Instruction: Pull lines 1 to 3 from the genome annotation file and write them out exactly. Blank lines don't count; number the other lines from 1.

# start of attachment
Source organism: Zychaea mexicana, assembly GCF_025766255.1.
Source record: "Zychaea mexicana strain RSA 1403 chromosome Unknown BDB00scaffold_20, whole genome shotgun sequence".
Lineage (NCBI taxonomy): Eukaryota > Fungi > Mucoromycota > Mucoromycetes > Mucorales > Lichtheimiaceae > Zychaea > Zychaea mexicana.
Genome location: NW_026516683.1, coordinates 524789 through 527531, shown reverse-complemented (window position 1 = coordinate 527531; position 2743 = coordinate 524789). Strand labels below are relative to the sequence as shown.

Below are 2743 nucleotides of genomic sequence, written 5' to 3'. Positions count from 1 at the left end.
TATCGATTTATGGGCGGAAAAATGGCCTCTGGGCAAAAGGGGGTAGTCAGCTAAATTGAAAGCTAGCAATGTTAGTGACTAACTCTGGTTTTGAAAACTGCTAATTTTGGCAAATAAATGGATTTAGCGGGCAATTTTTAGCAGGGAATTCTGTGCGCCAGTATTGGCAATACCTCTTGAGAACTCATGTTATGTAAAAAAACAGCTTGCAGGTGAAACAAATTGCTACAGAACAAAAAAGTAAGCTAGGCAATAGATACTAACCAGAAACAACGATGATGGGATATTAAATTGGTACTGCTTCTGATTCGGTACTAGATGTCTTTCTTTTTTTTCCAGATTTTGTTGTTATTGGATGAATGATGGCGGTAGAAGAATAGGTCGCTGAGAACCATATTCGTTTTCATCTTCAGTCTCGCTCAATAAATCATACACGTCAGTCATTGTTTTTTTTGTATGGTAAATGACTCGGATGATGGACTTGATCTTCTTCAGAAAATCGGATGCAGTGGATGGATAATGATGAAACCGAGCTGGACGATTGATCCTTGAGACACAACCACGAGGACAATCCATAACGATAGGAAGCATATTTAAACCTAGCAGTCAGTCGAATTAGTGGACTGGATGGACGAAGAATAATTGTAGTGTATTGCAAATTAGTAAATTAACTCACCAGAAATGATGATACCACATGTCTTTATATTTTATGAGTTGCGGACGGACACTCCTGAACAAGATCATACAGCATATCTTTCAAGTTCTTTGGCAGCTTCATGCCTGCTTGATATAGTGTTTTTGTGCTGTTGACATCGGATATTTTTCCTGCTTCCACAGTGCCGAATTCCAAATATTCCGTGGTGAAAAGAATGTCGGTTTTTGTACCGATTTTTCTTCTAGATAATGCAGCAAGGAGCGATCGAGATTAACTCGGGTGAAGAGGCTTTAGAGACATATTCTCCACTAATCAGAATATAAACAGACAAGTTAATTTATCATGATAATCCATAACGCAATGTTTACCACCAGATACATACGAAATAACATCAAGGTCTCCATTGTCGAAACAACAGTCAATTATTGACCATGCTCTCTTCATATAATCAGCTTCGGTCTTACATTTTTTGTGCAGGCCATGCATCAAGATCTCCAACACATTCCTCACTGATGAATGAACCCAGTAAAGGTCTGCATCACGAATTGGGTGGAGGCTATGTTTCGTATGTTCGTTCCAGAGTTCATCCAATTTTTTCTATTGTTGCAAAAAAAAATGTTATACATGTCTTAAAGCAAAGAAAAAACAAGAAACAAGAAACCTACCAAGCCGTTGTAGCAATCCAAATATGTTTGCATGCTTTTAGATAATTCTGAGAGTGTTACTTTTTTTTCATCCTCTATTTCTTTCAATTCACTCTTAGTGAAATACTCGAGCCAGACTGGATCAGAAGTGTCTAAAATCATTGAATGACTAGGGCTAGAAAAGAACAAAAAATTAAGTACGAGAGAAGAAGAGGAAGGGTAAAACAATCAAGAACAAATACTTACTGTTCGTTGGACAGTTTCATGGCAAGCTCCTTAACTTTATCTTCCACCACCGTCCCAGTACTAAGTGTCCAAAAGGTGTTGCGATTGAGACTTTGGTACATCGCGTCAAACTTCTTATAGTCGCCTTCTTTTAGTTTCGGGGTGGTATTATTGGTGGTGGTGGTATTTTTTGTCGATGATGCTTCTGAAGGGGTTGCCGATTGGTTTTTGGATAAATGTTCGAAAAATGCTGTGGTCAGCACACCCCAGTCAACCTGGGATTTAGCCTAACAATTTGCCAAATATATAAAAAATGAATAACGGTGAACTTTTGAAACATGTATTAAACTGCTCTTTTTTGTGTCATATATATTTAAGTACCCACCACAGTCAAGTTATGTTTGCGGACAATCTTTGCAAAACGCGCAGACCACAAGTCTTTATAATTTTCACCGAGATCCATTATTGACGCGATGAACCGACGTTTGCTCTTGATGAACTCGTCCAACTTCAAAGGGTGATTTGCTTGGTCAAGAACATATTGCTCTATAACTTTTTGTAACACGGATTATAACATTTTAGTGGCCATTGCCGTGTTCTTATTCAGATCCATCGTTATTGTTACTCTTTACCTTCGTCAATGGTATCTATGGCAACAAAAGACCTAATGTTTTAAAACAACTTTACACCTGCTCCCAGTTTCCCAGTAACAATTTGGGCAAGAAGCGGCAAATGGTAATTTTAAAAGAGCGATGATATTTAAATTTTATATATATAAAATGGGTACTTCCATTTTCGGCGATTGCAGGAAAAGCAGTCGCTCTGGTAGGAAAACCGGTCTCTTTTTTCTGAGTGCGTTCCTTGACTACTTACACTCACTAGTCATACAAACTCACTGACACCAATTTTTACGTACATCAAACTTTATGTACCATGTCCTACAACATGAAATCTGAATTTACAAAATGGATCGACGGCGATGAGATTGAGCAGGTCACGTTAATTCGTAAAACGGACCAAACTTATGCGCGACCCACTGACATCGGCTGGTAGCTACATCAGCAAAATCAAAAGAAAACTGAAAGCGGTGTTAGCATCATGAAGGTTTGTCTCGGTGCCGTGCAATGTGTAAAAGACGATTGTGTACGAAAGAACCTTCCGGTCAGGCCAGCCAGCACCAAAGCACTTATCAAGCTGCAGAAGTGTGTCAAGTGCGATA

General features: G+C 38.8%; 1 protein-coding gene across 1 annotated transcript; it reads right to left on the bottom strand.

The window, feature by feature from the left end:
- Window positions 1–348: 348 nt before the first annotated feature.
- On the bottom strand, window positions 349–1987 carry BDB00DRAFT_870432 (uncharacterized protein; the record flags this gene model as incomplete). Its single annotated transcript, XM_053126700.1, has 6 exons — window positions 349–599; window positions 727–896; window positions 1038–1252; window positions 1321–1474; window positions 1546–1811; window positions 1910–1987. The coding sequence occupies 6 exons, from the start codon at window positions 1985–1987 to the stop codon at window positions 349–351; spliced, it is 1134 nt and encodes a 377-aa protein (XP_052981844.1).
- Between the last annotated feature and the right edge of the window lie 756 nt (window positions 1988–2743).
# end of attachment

Source organism: Zychaea mexicana, assembly GCF_025766255.1.
Source record: "Zychaea mexicana strain RSA 1403 chromosome Unknown BDB00scaffold_20, whole genome shotgun sequence".
Lineage (NCBI taxonomy): Eukaryota > Fungi > Mucoromycota > Mucoromycetes > Mucorales > Lichtheimiaceae > Zychaea > Zychaea mexicana.